Portion control can be an issue when making homemade bread.  After all, who can resist fresh bread?  Once you start cutting into the fresh loaf, all self-control seems to float off into the wind.  One way I try to place limits on my bread eating is to make rolls rather than loaves of bread.  For some reason, once I cut into a loaf of bread I feel like the whole thing needs to be eaten.   It is easier to store left over rolls and a few minutes in the oven will make a day-old roll taste yummy.

This bread machine recipe adds flaxseed meal to the rolls, giving them a heartier texture and a bit of a nutty flavor.  That makes them the perfect accompaniment for hearty soups.  Flaxseed also brings some health enhancing qualities to the rolls through additional fiber, antioxidants called lignans and a plant version of omega-3 called alpha-linolenic acid.  The quarter cup of ground flaxseed in this recipe adds eight grams of fiber, or 1 gram per roll.  The antioxidants are from lignans, a form of antioxidant found in plant based foods.  Each of these hearty rolls will give you the amount of lignans you would get from eating seven and a half cups of broccoli.  You'll also get 450 milligrams of omega-3 per roll.  All of this makes me feel just the tiniest bit less guilty about eating bread with my soup!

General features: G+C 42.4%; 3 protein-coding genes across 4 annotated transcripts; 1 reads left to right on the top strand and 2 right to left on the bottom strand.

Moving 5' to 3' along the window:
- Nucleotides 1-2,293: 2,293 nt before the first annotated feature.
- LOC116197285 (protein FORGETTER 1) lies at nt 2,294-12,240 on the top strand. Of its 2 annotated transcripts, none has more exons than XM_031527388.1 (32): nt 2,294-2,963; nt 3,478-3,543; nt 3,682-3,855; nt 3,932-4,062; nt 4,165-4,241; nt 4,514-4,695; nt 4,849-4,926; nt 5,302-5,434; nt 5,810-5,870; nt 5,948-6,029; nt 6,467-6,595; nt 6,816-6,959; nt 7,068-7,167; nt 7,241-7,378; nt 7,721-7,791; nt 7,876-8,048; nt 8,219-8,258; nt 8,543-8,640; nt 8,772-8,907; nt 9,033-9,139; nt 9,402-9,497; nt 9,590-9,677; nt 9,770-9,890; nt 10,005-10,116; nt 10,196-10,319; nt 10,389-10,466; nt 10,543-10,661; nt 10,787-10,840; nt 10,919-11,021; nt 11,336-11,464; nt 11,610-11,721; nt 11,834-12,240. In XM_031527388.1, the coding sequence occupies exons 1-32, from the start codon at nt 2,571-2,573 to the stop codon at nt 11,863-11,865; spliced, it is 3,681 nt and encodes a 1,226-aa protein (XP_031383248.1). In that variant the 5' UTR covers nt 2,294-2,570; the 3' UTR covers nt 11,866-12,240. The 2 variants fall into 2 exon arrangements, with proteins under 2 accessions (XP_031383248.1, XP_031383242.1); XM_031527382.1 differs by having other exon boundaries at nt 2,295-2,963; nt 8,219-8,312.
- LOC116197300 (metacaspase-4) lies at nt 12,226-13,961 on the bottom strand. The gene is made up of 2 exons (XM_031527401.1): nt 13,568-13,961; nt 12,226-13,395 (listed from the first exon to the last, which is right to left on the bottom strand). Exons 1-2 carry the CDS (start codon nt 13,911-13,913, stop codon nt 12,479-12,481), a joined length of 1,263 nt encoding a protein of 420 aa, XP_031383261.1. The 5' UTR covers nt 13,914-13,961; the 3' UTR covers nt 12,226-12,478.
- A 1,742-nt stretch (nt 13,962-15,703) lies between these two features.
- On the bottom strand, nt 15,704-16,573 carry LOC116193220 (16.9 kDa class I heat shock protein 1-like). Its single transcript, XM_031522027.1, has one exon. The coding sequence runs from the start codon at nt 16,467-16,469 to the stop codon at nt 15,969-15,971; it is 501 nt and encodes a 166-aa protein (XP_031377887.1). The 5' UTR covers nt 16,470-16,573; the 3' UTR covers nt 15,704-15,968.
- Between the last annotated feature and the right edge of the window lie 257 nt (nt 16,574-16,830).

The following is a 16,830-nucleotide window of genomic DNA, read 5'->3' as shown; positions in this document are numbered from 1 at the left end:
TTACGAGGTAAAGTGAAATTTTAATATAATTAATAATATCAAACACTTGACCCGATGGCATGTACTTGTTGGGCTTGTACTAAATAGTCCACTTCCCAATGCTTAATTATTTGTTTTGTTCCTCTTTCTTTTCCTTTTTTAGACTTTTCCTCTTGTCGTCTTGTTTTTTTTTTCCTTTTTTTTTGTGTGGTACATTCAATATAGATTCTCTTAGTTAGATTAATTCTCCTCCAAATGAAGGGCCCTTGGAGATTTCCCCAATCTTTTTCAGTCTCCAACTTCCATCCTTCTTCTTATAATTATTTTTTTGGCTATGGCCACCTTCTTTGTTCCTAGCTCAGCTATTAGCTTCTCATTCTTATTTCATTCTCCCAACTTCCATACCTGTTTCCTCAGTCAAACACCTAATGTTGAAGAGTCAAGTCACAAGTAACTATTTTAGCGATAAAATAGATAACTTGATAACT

Hearty Flaxseed Rolls Ingredients
Hearty Flaxseed Rolls
Makes 1 pound loaf/8 rolls

3/4 cup warm water
4 tsp olive oil
3 tsp granulated sugar
1 tsp salt
2 cups bread flour
1/4 cup flaxseed meal
1 tsp Bread Machine or Quick Rise yeast

Measure the ingredients into the pan of your bread machine in the order listed.  Select the dough setting of your machine.  Start the machine.  When the dough is ready, oil your hands and form the dough into eight balls.  Place them in an 8" round greased baking pan.  Spray a piece of plastic wrap with cooking spray and cover the pan.  Place the pan in a warm place to rise for about 30 minutes or until the rolls have doubled in size.  They'll be touching each other.
The dough has risen and is ready for baking.

Bake the rolls is a pre-heated 350 degree oven for 15-20 minutes, until the rolls are browned and crusty.  Remove the pan from the oven and brush the tops of the rolls with melted butter.  Cool in the pan for 10 minutes and then turn the rolls out onto a rack to completely cool.


Get the recipe for Hearty Flaxseed Rolls here.


Thursday, October 1, 2015

My Custom Stool Makeover

Sometimes you just have to do it yourself.  That's what I thought when I was trying unsuccessfully to coordinate window treatments with extra seating for the kitchen area in our Florida house.  First, I fell in love with window panels from West Elm.   The style, design and color were perfect for the space.